About Population (SOCOTRA ISLAND)

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    Population Activity:
    The indigenous population of the interior is mostly subsistence farmers and pastoralists, while coastal dwellers engage mostly in fishing and trade. Socotra has lagged seriously behind the mainland of Yemen in economic development. The most important parts of the local economy are the production of livestock and the coastal fishery. The main cash income for the fishermen is almost exclusively from the export of dried shark and shark fins to the mainland, where the meat is eaten locally and the fins re-exported for the lucrative far eastern trade. A number of families practice subsistence farming with small-scale production of fruits and vegetables (dates, cow peas, finger millet, and sweet potatoes) for local consumption. But the harsh climate on Socotra restricts such cultivation to limited areas. The chief products of the island are dates, ghee, tobacco, and fish. Also, cattle and goats are raised. The main resources for the local economy are fishing and small-scale agriculture. Exports go principally to the rest of Yemen, and include the butter called ghee, fish and frankincense. Despite its size, Socotra has nomads who live off their cattle and other animals, as well as doing some limited agriculture.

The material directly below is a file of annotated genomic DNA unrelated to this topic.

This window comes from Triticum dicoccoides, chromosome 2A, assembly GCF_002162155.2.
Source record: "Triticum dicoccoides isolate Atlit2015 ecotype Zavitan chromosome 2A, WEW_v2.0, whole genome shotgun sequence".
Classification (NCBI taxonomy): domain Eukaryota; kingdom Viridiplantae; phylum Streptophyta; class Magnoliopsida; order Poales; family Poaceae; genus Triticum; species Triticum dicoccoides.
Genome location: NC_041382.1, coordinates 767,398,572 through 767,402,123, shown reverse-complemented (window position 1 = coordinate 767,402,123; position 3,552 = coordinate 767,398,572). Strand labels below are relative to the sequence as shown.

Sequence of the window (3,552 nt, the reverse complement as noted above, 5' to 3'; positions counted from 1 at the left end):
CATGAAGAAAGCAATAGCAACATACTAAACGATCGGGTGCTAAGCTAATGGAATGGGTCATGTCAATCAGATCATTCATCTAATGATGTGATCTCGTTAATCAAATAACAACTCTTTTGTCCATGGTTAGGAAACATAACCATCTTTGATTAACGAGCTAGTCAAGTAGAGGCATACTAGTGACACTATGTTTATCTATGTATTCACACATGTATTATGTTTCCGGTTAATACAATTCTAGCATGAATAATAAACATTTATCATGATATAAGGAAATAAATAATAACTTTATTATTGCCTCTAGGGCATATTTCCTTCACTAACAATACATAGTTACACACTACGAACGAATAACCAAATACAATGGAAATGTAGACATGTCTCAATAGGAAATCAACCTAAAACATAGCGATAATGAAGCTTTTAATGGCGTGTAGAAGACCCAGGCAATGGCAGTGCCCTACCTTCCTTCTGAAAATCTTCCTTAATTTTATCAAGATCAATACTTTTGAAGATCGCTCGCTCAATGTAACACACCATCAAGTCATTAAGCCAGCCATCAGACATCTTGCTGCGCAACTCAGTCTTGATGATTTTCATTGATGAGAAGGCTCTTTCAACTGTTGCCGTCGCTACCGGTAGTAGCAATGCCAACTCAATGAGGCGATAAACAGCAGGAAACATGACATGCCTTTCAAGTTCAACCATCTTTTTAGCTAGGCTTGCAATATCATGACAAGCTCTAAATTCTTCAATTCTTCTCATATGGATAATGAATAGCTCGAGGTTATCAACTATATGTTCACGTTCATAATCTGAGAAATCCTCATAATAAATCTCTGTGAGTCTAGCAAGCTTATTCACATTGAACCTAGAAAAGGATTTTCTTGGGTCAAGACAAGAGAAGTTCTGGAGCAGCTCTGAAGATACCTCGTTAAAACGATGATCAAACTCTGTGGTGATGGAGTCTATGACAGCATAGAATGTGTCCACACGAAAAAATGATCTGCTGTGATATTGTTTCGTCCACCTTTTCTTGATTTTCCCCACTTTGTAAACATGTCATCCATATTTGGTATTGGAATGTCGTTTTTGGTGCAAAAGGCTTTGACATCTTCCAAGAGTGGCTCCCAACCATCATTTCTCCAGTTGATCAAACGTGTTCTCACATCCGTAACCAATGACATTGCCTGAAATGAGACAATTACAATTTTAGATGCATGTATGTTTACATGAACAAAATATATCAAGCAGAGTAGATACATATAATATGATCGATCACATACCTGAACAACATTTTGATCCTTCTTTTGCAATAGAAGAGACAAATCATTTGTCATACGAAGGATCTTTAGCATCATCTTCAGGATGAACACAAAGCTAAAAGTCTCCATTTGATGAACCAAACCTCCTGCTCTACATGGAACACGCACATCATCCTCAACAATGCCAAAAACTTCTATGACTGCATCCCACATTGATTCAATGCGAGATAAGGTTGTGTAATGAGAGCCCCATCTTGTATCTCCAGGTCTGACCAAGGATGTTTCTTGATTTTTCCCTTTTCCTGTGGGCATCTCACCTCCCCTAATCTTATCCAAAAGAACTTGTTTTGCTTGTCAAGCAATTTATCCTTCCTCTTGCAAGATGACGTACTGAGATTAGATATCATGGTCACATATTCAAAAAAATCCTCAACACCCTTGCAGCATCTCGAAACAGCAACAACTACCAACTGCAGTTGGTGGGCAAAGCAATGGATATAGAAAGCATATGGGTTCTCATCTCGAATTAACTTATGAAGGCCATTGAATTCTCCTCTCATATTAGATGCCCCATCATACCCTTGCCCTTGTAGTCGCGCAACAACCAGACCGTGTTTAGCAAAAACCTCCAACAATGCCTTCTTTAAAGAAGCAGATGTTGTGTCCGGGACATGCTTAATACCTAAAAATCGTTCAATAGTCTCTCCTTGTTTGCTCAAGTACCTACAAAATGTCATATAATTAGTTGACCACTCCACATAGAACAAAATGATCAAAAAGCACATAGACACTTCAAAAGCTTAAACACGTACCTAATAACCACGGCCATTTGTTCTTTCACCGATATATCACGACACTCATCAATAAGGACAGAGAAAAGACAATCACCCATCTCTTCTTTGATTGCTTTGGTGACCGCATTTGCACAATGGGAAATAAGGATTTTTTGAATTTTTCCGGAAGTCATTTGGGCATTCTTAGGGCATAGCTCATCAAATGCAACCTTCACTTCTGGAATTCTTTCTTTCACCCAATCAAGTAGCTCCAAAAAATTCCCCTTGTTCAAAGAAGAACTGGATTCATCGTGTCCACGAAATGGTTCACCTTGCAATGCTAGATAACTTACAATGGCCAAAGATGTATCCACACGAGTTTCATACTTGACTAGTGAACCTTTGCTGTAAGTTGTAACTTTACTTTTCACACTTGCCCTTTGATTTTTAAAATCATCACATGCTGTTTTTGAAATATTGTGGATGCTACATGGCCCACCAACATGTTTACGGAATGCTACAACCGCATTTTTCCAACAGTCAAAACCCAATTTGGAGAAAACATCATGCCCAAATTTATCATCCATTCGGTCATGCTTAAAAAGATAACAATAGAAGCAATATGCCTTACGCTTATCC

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    Culture:
    Most Socotris still live without electricity, running water or a paved road. The Semitic language Soqotri is spoken only in Socotra, although it is related to other Modern South Arabian languages on the Arabian mainland such as Mehri. The chief products of the island are dates, ghee, tobacco, and fish. Also, cattle and goats are raised.